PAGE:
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American pair just will not wave goodbye

Dain Blanton and Eric Fonoimoana make a surprising run to the gold medal match.

By JOHN ROMANO

© St. Petersburg Times, published September 25, 2000


BONDI BEACH, Australia -- Juan Antonio Samaranch put the gold medal around Maurice Greene's neck after the 100-meter sprint Saturday. He was at the Aquatics Center the night Brooke Bennett won the 800-meter freestyle.

As far as we know, the baron of the International Olympic Committee has yet to show up for beach volleyball.

Unless, of course, that was Juan Antonio disguised Sunday as a rotund man in a blond wig and mask and doing a boogie in the bleachers.

Beach volleyball is the eccentric cousin the rest of the Olympics would like to ignore. It contains no pomp and very unusual circumstances. It has more in common with a minor-league baseball game than a gymnastics crowd.

They do not just do the wave during breaks in beach volleyball games. They do slow-mo waves. They do rapid waves. They do competing waves. They have a goofy guy with a bushman's hat and a microphone leading the crowd through variations of the Macarena.

And there is no Olympic flame anywhere in sight of the stadium. Just a spectacular view of a beach with rolling waves and the softest sand that'll ever slip between your toes.

The volleyball ain't bad, either.

The American duo of Dain Blanton and Eric Fonoimoana are in Tuesday's gold medal match after beating Portugal's Luis Maia and Joao Brenha 15-12 in the semifinals Sunday.

And, true to beach volleyball's unique spirit, they went in kicking and screaming.

Blanton and Fonoimoana led the match almost from the beginning, though they could never quite put their opponents away. Along the way, Blanton and then Fonoimoana had words with Australian referee Peter Paul Hreszczuk concerning some questionable calls about sets.

The Portugese took their first lead at 11-10, prompting the United States to call a timeout. When play was ready to resume, Hreszczuk whistled the Americans for coming back onto the court too slowly and awarded a point to Portugal.

"You watch us play, you can see that we are fighting on every single point the entire day," Blanton said. "And then we lose a point like that? At that stage of the match? Unfortunately, there was a lot of back and forth going on with the referee all day, so it was hard not to be emotional at that point."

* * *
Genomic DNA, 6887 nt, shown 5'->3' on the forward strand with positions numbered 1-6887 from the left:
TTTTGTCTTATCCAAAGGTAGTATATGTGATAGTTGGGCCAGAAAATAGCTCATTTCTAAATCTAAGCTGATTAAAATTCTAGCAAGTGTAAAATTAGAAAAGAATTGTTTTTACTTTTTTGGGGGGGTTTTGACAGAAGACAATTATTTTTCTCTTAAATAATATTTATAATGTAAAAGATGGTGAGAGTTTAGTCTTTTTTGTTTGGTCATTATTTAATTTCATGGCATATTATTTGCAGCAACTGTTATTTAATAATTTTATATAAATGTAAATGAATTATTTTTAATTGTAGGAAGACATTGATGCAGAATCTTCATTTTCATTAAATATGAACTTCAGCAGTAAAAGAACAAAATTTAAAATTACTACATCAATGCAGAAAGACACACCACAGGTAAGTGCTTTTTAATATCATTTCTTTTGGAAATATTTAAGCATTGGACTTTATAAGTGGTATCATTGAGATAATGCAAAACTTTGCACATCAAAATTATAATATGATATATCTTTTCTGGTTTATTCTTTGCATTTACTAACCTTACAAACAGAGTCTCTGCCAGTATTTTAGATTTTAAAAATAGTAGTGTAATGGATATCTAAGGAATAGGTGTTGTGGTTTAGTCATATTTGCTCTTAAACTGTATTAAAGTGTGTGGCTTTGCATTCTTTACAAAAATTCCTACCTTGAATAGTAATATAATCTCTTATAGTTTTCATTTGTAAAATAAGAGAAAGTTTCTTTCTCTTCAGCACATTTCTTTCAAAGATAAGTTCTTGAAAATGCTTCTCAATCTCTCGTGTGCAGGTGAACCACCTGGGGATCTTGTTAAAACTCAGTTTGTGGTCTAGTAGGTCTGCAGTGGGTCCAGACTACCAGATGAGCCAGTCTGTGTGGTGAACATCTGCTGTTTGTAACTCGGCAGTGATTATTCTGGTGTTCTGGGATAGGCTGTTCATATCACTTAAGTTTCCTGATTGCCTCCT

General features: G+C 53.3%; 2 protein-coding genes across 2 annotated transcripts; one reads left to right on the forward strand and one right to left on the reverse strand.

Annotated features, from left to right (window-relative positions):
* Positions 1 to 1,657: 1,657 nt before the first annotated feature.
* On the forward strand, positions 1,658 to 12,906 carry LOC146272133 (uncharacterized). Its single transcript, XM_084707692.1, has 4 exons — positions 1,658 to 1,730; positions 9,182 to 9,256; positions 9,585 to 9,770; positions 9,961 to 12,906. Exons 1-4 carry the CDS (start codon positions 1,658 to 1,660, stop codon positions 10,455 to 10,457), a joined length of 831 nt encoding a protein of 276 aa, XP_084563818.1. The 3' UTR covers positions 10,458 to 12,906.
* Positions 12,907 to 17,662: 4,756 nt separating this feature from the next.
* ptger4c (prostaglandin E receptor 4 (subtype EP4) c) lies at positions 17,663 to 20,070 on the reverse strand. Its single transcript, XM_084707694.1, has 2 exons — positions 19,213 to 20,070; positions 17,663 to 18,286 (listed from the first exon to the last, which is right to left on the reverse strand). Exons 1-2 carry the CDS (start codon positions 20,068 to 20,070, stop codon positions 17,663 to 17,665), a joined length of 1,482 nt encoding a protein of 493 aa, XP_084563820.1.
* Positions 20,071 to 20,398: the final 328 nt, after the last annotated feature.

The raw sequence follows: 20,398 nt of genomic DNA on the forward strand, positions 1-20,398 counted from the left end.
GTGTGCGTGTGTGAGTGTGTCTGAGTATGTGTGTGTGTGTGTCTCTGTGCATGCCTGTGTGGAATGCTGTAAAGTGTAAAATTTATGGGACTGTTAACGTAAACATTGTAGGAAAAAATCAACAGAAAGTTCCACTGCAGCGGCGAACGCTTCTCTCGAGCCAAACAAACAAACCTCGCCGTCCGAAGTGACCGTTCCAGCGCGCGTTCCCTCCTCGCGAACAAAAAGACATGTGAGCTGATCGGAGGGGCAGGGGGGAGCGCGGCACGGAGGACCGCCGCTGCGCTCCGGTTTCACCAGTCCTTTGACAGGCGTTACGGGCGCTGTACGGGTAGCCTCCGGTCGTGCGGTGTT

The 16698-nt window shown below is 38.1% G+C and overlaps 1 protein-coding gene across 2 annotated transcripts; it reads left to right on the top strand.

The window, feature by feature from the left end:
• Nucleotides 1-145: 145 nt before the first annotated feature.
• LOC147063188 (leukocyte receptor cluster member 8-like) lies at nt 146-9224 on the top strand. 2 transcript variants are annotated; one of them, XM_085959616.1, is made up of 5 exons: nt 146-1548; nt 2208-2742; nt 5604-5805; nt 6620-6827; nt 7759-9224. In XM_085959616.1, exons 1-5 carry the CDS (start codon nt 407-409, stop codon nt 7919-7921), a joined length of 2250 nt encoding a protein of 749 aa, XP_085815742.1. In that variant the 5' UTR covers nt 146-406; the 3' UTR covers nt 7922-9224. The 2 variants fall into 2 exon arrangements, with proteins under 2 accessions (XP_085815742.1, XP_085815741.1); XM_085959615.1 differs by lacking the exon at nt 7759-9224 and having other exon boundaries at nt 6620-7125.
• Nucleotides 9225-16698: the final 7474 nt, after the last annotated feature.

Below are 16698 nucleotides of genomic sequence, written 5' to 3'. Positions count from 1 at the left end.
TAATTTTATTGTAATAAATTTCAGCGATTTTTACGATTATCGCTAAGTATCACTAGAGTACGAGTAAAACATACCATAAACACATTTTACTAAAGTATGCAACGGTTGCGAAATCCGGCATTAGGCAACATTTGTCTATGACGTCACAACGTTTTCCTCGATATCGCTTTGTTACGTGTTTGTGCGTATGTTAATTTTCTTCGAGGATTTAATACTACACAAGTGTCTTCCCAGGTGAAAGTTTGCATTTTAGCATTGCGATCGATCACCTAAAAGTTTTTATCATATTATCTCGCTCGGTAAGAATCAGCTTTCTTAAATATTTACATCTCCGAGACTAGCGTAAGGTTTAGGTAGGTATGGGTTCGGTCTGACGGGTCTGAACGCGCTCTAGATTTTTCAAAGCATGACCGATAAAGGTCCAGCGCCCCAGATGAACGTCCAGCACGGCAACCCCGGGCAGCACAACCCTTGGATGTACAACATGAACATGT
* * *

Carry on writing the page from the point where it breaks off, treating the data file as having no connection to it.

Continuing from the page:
In fact, it was good to be emotional at that point.

The match had gone on for 65 minutes with the United States scoring 10 points. In the next five minutes, it ran off five straight points to win.

And the pair did not even thank Hreszczuk for the inspiration.

Instead, after a long embrace with Fonoimoana while rolling in the sand, Blanton went over to the scorer's table and appeared to be shouting at Hreszczuk and other officials. He declined to say what was discussed.

"I don't want to talk about the referee," Blanton said. "I just hope I don't have to see him anymore."

If he does, it will be in the gold medal match. And frankly, the rest of the world has to be surprised to find Blanton and Fonoimoana there.

Though they have played together for three years on the international volleyball federation's beach world tour, they have not won a tournament. Their best finish in 2000 had been third, and they are the ninth seed in the Olympics.

Heck, if not for an injury to Karch Kiraly, they would not even be here.

Blanton and Fonoimoana were trailing Kiraly and Adam Johnson for the final U.S. Olympic spot when Kiraly dislocated his shoulder and had to pull out of the final qualifying tournament.

That is how Blanton and Fonoimoana got to the Olympics. How they reached the final match is anybody's guess.

"We've been together for three years, and we've had our ups and downs. Now, to make the biggest finals in the world, we have some reason to celebrate," Blanton said. "I think we'll realize later just what we've accomplished here. But if we think about it too much now, we'll get ourselves in trouble."

So the plan is to stay relaxed. Never mind that they will be playing against the highly favored Brazilian team of Ricardo Santos and Jose Marco Melo in the final. Never mind that a good portion of the 10,000 fans at the beach volleyball stadium will come bearing flags from Brazil.

After all, it's just another day at the beach.

Kiraly, who won gold medals for indoor volleyball in 1984 and '88 and beach volleyball in '96, was once asked what it would take to make indoor volleyball more appealing to the American public.

It was simple, he said. Get rid of four players on each team, tear off the roof and bring in some sand.

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